“Our healing lies between the realms of the seen and the unseen, the darkness and the light. A big part of the healing process is calling ourselves into the protection of these spaces, through identity and storytelling. “

– Irihipeti Waretini



Image of Hayes Keepa, the toa (warrior) leads and
protects our path into the unknown.
Image by Gianna Rizzo.

Image of Kaycee Merito (Daughter of Eddie Merito) with Te Ara Hononga, the wahine toa (warrior) receives us,  protects our path and guards the Pou. Image by Gianna Rizzo.

Carving Gang aims to bridge the gaps for Māori Diaspora who long for reconnection to Te Ao Māori and their Māori identity, through pūrākau (storytelling), and akoako (knowledge exchange). Bringing the art and
practise of whakairo back into our homes.


Background: Photograph of Pou Atakau carving in progress.
Image by Irihipeti Waretini.


“My name’s Brent Watkins. On my father’s side I’m GunaiKurnai with connections to Yamatji Noongar on my mother’s side, but also still trying to find what other mobs we are connected to due to Stolen Generations. I grew up in Melbourne on beautiful Woiwurrung/Wurundjeri Country and also Boonwurrung Country, also on Yorta Yorta Country, Yorta Yorta Waka. I’ve got a lot of family up there so spent a lot of time growing up on Yorta Yorta Country.”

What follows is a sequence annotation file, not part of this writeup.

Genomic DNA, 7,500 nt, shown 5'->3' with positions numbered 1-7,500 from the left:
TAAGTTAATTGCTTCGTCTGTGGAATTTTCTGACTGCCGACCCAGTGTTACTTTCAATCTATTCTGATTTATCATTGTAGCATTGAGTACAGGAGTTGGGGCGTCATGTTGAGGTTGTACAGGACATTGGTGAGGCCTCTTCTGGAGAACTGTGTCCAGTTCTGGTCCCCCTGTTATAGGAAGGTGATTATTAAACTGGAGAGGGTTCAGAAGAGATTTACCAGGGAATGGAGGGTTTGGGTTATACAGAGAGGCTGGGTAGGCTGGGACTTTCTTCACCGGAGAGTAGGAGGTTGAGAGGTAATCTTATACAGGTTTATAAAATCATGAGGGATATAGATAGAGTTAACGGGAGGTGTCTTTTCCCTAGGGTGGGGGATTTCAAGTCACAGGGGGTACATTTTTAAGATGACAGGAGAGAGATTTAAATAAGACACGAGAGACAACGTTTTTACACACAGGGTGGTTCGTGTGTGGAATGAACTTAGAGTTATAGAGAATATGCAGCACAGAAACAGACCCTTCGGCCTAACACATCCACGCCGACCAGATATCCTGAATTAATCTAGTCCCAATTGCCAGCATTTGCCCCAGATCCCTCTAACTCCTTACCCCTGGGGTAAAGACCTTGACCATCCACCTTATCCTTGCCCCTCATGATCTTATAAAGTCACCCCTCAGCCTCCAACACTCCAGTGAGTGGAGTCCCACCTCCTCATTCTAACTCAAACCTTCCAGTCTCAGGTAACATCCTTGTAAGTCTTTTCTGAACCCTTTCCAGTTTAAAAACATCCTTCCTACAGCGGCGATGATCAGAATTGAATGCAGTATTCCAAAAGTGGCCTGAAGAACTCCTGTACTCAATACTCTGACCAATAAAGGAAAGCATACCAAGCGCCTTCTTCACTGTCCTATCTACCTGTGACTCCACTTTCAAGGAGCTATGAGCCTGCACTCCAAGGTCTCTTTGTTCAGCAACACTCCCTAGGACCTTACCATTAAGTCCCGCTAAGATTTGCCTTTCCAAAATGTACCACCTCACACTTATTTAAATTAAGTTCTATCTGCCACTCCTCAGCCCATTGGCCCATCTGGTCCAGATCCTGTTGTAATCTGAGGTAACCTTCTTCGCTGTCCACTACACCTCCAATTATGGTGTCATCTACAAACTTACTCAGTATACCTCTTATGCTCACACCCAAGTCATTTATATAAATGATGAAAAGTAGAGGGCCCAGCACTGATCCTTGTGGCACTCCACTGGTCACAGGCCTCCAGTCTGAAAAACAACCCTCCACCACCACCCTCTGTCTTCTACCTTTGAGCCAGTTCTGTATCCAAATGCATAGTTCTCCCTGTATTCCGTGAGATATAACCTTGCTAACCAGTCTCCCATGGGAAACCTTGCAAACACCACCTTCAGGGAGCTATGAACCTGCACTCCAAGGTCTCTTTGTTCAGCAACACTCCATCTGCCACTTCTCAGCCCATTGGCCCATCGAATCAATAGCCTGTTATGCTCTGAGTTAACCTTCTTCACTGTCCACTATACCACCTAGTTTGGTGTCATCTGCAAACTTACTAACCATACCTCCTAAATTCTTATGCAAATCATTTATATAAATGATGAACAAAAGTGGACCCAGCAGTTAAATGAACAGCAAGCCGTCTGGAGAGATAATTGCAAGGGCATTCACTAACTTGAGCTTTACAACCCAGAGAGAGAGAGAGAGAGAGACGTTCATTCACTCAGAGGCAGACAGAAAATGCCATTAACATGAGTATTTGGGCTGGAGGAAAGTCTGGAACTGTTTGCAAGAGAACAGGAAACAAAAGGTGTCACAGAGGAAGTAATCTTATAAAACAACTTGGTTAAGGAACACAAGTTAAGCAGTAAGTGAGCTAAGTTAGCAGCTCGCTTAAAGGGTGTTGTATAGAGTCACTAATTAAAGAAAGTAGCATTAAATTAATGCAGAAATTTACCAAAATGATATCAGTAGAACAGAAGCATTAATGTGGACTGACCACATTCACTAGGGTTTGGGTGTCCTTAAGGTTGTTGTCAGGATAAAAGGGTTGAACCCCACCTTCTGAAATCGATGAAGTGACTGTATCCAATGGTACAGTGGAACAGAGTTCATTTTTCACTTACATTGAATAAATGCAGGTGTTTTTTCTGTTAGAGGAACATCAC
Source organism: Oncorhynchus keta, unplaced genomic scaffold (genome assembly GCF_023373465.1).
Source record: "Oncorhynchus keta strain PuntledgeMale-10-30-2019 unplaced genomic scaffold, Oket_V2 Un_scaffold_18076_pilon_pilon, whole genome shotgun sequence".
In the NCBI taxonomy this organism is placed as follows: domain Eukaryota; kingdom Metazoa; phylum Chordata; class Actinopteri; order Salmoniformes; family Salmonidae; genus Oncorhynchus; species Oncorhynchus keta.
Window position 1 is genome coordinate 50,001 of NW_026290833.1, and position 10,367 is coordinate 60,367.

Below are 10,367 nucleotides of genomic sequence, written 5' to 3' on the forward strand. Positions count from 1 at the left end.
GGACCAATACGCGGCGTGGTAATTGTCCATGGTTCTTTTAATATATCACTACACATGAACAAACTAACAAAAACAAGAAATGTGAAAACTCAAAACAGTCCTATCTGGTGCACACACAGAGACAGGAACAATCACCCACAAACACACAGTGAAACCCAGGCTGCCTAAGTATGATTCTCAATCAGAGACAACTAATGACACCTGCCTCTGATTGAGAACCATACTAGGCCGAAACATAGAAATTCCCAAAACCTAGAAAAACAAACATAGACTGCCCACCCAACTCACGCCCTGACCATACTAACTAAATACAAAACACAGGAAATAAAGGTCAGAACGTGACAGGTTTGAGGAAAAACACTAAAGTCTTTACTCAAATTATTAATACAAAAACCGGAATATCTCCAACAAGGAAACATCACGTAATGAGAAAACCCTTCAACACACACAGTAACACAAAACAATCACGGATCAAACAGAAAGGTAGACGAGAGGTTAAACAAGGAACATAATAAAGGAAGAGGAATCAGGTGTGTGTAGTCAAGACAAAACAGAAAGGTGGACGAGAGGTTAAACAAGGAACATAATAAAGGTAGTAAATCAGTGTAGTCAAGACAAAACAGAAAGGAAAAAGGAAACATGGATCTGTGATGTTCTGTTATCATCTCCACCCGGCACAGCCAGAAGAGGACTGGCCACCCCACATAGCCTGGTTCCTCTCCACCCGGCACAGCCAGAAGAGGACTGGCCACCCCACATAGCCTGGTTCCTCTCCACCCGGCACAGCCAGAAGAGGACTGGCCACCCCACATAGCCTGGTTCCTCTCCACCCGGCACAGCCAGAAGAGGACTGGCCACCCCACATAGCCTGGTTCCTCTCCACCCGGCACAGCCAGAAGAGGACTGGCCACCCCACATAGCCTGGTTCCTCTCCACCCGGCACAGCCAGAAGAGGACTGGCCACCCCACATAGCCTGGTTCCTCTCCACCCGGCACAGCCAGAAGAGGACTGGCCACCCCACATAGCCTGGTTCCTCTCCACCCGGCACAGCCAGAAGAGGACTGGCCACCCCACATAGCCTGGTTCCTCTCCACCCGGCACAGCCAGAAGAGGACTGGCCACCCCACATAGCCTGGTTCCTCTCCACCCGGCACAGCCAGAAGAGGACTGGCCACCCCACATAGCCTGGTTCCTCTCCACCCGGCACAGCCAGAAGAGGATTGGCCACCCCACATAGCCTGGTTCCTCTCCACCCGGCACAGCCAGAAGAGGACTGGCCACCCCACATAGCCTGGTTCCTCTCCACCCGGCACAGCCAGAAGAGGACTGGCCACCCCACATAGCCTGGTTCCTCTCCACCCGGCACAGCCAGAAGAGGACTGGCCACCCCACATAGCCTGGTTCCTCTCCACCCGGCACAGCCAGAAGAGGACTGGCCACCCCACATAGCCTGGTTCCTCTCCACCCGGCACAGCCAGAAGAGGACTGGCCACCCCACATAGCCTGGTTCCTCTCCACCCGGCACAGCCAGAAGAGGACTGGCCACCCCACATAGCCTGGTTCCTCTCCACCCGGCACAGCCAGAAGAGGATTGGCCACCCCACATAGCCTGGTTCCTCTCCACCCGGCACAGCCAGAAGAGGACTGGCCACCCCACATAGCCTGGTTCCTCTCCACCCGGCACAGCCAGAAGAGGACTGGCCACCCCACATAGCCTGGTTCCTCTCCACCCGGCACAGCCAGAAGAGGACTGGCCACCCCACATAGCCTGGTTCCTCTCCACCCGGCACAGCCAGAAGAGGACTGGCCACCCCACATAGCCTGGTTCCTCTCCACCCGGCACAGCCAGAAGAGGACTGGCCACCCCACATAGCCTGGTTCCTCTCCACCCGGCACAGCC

Brent is a dancer, didgeridoo player, visual artist, and educator. He is the creator of Culture Evolves, an Indigenous dance group which blends traditional and hip hop dance elements to share stories and empower Indigenous dancers and audiences.




Brent is deeply inspired by his Nan,
Rita Watkins.

“Growing up seeing her fight for Country and our people, a strong Kurnai woman…now it is my responsibility to fight for Country, for my son and generations to come.”


Brent flying. Image by Irihipeti Waretini.

“I dance to protest
I dance to heal
I dance to connect with creator
I dance for my ancestors
I dance for mother earth
I dance for ceremony
I dance for my people
I dance for my son”

“With all my practices, Yidaki, beat making, visual art, Aboriginal art, and the dance, the reason I practice them is to keep culture alive and for healing. I want to make sure my son, his son and the wider community, can access culture and pass down the knowledge so we don’t have that broken chain anymore.”

Brent’s face, painted up with ochre. Image by Irihipeti Waretini.


“Culture is the best way to heal. Get back to mother, putting your feet, putting your hands in the soil. Everything we get is from mother; our food, our clean water, the air, the trees, the oceans hold a lot of the carbon as well. We have nothing without mother. There’s a relationship that we need to have, and if we don’t have that relationship I believe we fall mentally and also spiritually as well.”


Brent dancing in water. Image by Irihipeti Waretini.


“Growing up I wanted to learn more and more and more about our culture but, sadly, there’s only certain pockets where sometimes you can go to. There’s actually no word for the feeling of when you’re doing culture. We need to get back to that healing through our practices, songlines, dance.”

 Brent prepared a healing meditation and created a dance to go with it. Watch and listen below.

Background: Brent dancing on a rock formation at the top of a small waterfall. Image by Irihipeti Waretini.


Symbolism by Mandi Barton.